© Janet Davis
You sense it the moment you step out of your car at Wanuskewin Heritage Park, a National Historic Site just 5 kilometers north of Saskatoon. It’s the sound of the prairie, mythical and magical, and yet it’s not really sound at all. Just the hot, fragrant breath of summer wind moving like a rippling tide over an endless sea of tawny grass and brilliant wildflowers here on this remarkable stretch of virgin Canadian prairie.
Wanuskewin (pronounced Wah-nus-KAY-win) is a Cree word meaning “seeking peace of mind”. It was the name given to the 100-hectare park on its opening in 1992. It celebrates the spiritual and cultural significance of the Opimihaw Valley in the heritage of south Saskatchewan’s First Nations – the Cree, Dakota, Nakota, Dene and Salteaux.
For more than 6,000 years, these Northern Plains Indians came here to this place where Opimihaw Creek flows into the South Saskatchewan River. They came to hunt bison, to gather food and herbs, to escape winter winds, and to meet others in worship and celebration. Behind Wanuskewin’s handsome Visitors’ Center, a trail system linked to 21 archaeological dig sites, operated by the University of Saskatchewan, invites visitors to explore the prairie, the river valley and the buffalo jump. The archaeological digs are significant, in that 19 pre-contact sites were discovered during investigations there in the 1980s, some dating back 8,000 years and pre-dating the Egyptian pyramids.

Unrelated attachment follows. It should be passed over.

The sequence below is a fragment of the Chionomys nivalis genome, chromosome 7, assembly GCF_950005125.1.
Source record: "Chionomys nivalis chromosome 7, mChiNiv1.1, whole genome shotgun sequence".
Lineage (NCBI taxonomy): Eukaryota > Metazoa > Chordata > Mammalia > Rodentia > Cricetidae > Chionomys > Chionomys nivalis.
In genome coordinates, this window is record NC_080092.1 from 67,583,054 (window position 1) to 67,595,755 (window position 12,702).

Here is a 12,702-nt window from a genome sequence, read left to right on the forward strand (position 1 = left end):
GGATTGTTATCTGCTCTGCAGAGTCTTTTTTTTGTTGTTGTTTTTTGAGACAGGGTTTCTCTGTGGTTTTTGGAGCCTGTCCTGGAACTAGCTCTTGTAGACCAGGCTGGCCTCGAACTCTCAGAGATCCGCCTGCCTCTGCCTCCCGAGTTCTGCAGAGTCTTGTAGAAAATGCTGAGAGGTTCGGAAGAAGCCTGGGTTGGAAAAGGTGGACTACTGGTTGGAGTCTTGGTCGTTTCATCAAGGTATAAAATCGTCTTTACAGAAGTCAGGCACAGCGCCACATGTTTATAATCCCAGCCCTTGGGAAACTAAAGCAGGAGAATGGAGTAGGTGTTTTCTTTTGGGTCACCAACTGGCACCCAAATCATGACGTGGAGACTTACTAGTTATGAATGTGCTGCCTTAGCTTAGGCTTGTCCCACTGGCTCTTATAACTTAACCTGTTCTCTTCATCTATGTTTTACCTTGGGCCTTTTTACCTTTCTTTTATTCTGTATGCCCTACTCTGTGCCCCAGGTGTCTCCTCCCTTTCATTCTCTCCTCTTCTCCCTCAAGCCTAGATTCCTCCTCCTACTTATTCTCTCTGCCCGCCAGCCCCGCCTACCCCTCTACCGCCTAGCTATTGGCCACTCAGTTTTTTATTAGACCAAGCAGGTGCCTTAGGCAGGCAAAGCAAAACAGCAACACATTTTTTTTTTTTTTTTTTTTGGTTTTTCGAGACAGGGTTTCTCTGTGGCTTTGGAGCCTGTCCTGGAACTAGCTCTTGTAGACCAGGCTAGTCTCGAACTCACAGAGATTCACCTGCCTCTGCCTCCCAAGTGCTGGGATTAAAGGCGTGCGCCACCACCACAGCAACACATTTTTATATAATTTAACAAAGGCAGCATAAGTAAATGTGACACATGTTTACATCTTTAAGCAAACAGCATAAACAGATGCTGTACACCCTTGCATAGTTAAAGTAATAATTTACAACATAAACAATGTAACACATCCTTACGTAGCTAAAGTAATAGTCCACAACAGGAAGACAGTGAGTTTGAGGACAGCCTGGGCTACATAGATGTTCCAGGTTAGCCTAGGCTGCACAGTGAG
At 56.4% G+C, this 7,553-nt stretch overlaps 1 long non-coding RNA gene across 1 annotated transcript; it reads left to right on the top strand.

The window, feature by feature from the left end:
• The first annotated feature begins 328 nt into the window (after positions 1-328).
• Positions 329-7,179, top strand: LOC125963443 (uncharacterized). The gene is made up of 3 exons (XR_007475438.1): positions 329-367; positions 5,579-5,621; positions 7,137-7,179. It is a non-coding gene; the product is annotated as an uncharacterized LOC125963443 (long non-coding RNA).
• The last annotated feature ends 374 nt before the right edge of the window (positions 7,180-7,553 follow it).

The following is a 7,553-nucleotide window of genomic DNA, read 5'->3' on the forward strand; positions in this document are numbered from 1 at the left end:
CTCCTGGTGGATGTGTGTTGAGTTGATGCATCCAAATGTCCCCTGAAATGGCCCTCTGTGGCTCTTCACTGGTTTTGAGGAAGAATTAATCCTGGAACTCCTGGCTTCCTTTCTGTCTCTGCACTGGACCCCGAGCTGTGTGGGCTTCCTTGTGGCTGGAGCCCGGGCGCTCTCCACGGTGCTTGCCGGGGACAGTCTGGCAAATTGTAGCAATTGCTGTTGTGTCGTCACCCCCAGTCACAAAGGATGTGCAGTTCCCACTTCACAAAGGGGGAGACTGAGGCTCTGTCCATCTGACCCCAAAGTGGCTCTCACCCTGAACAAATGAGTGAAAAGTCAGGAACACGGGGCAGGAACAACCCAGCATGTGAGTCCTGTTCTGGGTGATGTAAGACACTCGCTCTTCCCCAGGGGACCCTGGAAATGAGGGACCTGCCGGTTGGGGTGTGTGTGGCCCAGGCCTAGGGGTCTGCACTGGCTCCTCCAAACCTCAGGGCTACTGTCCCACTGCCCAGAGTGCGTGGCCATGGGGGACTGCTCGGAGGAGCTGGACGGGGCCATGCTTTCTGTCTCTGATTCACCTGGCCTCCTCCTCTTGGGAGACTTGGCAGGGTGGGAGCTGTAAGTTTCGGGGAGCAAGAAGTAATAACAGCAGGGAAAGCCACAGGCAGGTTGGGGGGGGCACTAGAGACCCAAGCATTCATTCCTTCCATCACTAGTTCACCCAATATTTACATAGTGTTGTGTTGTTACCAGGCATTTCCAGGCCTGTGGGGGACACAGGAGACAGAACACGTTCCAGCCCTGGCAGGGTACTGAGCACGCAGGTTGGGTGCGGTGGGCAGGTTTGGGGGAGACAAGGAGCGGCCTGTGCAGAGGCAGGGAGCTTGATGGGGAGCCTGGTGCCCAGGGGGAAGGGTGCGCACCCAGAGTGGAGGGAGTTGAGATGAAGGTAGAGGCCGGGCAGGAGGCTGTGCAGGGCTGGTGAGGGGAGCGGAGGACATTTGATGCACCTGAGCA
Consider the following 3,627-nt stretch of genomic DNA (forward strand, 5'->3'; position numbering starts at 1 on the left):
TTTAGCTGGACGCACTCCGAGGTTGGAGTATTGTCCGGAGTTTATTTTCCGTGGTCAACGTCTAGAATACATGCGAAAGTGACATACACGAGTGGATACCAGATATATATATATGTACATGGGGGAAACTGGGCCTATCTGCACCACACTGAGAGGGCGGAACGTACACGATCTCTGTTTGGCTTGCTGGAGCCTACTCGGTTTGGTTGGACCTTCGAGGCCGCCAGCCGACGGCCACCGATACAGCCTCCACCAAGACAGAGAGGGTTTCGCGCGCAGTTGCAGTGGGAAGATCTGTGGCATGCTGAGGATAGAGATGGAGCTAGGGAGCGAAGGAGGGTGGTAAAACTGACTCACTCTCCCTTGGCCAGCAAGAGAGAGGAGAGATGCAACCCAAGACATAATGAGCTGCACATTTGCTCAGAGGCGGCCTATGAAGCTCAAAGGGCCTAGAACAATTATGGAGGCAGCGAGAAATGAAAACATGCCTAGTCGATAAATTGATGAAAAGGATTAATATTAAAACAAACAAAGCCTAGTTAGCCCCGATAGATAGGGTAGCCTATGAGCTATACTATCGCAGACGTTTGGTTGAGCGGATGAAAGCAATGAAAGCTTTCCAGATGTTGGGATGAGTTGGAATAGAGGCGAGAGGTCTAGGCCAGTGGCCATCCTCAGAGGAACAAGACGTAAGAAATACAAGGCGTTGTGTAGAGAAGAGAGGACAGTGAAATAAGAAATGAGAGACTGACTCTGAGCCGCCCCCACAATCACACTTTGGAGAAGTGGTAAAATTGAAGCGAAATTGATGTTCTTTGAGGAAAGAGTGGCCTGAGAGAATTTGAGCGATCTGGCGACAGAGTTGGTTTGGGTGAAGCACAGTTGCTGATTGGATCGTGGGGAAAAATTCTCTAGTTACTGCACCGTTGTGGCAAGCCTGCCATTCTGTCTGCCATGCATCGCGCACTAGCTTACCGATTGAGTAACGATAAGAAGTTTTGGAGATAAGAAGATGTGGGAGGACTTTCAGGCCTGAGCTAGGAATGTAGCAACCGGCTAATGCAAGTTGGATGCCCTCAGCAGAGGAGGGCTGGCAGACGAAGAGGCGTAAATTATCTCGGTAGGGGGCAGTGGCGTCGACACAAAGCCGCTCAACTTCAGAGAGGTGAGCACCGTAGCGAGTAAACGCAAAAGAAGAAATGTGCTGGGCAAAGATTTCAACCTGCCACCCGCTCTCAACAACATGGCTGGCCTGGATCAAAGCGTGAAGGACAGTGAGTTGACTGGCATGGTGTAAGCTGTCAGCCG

Dryland Prairie Diversity
But for those interested in native flora, ecological restoration, or designing a prairie garden, the park offers a time-capsule look at the rich diversity of plants that thrived in this harsh Zone 2 environment – dry and hot in summer, cold and windswept in winter – thousands of years before the arrival of European settlers and their transformation of the prairies into wheat fields.
Wanuskewin’s dryland prairie is a tapestry of hundreds of species of grasses, rushes and sedges (there are 28 species of Carex alone) interspersed with small drifts of colorful wildflowers, shrubs and small trees.
The grasses, of course, are what brought the buffalo here to feed and the Indians to hunt them. The wildflowers include yarrow, Canada anemone, prairie pasqueflower, milkweed, bunchberry, prairie coneflower, erigeron, monarda, gentians, sunflowers and numerous species of aster, liatris, penstemon, potentilla and goldenrod. Shrubs and trees include Saskatoon berry (whose fruit is served in several delicious dishes at Wanuskewin’s restaurant), honeysuckle, wild cherry, bearberry, wild rose, silverberry, buffaloberry and, in the cool river valley, paper birch, trembling aspen and willows.
It is a remarkable place, and all the more unique because of its close proximity to one of Canada’s large cities.
Wanuskewin Heritage Park is located on Highway #11, 5 km. north of Saskatoon. Follow the signs or take Warman Road north. Open year-round, hours are 9 to 9 from Victoria Day to Labour Day, 9 to 5 during fall and winter. There is an admission fee. For more information visit their website or call 306-931-6767.
Adapted from an article that appeared originally in Canadian Gardening magazine